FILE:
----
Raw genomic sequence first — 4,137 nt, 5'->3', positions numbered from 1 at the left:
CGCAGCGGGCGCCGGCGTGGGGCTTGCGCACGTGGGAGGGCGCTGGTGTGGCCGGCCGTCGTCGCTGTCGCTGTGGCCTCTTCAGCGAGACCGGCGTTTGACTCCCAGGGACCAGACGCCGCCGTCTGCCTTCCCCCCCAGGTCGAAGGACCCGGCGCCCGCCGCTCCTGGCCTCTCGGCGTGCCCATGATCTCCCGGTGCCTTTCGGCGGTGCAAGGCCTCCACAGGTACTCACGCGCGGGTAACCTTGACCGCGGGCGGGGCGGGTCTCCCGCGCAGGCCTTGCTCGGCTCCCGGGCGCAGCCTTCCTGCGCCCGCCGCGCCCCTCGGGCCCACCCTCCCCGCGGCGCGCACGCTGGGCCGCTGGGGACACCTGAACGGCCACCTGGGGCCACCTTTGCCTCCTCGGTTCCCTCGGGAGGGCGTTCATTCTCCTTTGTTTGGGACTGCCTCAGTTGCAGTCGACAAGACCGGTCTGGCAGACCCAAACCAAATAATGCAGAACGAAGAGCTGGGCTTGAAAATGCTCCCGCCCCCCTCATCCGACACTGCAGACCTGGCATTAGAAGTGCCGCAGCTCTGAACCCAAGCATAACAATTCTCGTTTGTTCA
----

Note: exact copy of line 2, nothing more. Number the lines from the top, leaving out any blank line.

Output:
CGCAGCGGGCGCCGGCGTGGGGCTTGCGCACGTGGGAGGGCGCTGGTGTGGCCGGCCGTCGTCGCTGTCGCTGTGGCCTCTTCAGCGAGACCGGCGTTTGACTCCCAGGGACCAGACGCCGCCGTCTGCCTTCCCCCCCAGGTCGAAGGACCCGGCGCCCGCCGCTCCTGGCCTCTCGGCGTGCCCATGATCTCCCGGTGCCTTTCGGCGGTGCAAGGCCTCCACAGGTACTCACGCGCGGGTAACCTTGACCGCGGGCGGGGCGGGTCTCCCGCGCAGGCCTTGCTCGGCTCCCGGGCGCAGCCTTCCTGCGCCCGCCGCGCCCCTCGGGCCCACCCTCCCCGCGGCGCGCACGCTGGGCCGCTGGGGACACCTGAACGGCCACCTGGGGCCACCTTTGCCTCCTCGGTTCCCTCGGGAGGGCGTTCATTCTCCTTTGTTTGGGACTGCCTCAGTTGCAGTCGACAAGACCGGTCTGGCAGACCCAAACCAAATAATGCAGAACGAAGAGCTGGGCTTGAAAATGCTCCCGCCCCCCTCATCCGACACTGCAGACCTGGCATTAGAAGTGCCGCAGCTCTGAACCCAAGCATAACAATTCTCGTTTGTTCA